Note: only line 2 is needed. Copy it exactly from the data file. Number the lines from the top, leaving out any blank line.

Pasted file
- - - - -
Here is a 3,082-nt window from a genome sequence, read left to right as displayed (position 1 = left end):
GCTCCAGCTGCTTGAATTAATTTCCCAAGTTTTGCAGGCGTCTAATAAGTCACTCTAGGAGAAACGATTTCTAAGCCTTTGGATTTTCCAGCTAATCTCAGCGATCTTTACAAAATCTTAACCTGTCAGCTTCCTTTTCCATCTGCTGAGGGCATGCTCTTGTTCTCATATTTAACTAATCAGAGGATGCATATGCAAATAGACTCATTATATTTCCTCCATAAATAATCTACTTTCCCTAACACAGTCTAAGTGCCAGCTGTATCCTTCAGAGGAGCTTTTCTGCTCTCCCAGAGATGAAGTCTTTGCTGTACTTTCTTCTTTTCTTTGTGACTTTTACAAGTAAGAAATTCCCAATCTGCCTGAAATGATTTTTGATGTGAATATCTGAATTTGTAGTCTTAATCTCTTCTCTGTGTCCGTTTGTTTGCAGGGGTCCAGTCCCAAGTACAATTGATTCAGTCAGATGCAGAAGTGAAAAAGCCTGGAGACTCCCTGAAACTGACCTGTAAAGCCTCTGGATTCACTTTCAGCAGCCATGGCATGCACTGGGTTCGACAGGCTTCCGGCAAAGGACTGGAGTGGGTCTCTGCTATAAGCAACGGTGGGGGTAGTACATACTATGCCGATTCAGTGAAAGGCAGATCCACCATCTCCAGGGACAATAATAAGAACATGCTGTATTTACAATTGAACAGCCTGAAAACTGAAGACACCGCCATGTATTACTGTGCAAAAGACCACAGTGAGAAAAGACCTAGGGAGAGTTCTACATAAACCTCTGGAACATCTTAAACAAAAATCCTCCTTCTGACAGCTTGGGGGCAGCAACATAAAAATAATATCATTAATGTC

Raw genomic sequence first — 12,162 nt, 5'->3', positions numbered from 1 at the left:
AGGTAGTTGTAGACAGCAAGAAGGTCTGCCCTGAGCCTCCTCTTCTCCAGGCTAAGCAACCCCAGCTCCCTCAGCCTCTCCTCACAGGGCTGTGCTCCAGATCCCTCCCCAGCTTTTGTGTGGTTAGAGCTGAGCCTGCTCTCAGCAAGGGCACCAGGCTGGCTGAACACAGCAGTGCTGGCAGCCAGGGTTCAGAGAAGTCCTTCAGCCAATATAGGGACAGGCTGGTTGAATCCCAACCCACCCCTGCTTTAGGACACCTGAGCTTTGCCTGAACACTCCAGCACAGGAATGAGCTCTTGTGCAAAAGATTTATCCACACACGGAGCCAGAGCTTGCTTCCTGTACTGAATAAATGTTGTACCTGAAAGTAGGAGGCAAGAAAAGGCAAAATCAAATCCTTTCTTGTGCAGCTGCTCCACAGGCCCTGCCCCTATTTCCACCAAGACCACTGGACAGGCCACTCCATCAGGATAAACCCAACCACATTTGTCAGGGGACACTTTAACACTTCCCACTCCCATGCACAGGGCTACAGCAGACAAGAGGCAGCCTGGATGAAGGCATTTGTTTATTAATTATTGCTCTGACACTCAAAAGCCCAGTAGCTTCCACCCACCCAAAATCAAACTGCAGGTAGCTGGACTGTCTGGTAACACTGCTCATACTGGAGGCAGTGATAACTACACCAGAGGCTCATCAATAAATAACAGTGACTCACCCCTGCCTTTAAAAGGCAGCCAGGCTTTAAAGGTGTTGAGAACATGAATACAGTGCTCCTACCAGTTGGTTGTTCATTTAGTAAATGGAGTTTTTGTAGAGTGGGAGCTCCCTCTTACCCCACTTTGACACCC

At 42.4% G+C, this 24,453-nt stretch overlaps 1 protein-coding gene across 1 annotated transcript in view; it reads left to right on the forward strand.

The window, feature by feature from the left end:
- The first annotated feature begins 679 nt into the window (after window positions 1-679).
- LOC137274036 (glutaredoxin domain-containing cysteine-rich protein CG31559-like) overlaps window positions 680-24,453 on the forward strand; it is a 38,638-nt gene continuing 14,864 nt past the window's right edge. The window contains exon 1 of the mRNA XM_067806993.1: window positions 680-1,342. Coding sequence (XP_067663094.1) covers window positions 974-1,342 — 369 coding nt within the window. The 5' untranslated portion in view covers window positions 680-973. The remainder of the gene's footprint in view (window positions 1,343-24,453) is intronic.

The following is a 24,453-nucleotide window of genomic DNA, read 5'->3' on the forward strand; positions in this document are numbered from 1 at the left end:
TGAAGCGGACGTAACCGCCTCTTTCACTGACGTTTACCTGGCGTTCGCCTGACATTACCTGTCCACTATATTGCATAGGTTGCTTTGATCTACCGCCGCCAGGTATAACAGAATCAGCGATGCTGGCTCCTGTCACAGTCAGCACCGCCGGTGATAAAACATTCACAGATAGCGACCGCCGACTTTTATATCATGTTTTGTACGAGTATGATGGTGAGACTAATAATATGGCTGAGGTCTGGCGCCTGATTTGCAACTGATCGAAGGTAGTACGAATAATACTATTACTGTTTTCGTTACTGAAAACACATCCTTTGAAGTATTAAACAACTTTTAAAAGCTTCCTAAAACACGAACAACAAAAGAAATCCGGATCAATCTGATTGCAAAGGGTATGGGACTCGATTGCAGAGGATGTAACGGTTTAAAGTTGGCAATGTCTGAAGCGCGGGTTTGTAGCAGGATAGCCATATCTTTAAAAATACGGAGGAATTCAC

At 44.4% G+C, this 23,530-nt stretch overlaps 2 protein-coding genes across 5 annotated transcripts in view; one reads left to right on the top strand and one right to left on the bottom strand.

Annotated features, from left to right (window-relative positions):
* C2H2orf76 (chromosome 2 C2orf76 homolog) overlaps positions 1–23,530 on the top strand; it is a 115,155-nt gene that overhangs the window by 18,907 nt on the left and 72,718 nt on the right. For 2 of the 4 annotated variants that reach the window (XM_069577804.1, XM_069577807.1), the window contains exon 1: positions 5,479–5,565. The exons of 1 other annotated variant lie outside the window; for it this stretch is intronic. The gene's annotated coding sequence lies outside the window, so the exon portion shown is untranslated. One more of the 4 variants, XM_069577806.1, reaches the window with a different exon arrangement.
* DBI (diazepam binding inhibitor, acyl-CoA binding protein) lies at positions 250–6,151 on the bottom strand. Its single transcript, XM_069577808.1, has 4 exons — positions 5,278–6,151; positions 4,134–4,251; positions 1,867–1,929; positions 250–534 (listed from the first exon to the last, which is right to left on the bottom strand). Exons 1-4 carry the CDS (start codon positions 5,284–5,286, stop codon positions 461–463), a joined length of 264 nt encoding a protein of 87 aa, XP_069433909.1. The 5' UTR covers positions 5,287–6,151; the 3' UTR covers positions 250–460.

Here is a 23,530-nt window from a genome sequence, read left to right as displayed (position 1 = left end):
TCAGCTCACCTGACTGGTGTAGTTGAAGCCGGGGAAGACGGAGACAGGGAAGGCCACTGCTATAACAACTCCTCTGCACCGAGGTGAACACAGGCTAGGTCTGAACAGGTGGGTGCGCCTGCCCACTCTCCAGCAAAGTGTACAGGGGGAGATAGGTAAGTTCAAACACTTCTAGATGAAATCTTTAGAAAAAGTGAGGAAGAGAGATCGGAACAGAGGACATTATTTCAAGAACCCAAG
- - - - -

GCTCCAGCTGCTTGAATTAATTTCCCAAGTTTTGCAGGCGTCTAATAAGTCACTCTAGGAGAAACGATTTCTAAGCCTTTGGATTTTCCAGCTAATCTCAGCGATCTTTACAAAATCTTAACCTGTCAGCTTCCTTTTCCATCTGCTGAGGGCATGCTCTTGTTCTCATATTTAACTAATCAGAGGATGCATATGCAAATAGACTCATTATATTTCCTCCATAAATAATCTACTTTCCCTAACACAGTCTAAGTGCCAGCTGTATCCTTCAGAGGAGCTTTTCTGCTCTCCCAGAGATGAAGTCTTTGCTGTACTTTCTTCTTTTCTTTGTGACTTTTACAAGTAAGAAATTCCCAATCTGCCTGAAATGATTTTTGATGTGAATATCTGAATTTGTAGTCTTAATCTCTTCTCTGTGTCCGTTTGTTTGCAGGGGTCCAGTCCCAAGTACAATTGATTCAGTCAGATGCAGAAGTGAAAAAGCCTGGAGACTCCCTGAAACTGACCTGTAAAGCCTCTGGATTCACTTTCAGCAGCCATGGCATGCACTGGGTTCGACAGGCTTCCGGCAAAGGACTGGAGTGGGTCTCTGCTATAAGCAACGGTGGGGGTAGTACATACTATGCCGATTCAGTGAAAGGCAGATCCACCATCTCCAGGGACAATAATAAGAACATGCTGTATTTACAATTGAACAGCCTGAAAACTGAAGACACCGCCATGTATTACTGTGCAAAAGACCACAGTGAGAAAAGACCTAGGGAGAGTTCTACATAAACCTCTGGAACATCTTAAACAAAAATCCTCCTTCTGACAGCTTGGGGGCAGCAACATAAAAATAATATCATTAATGTC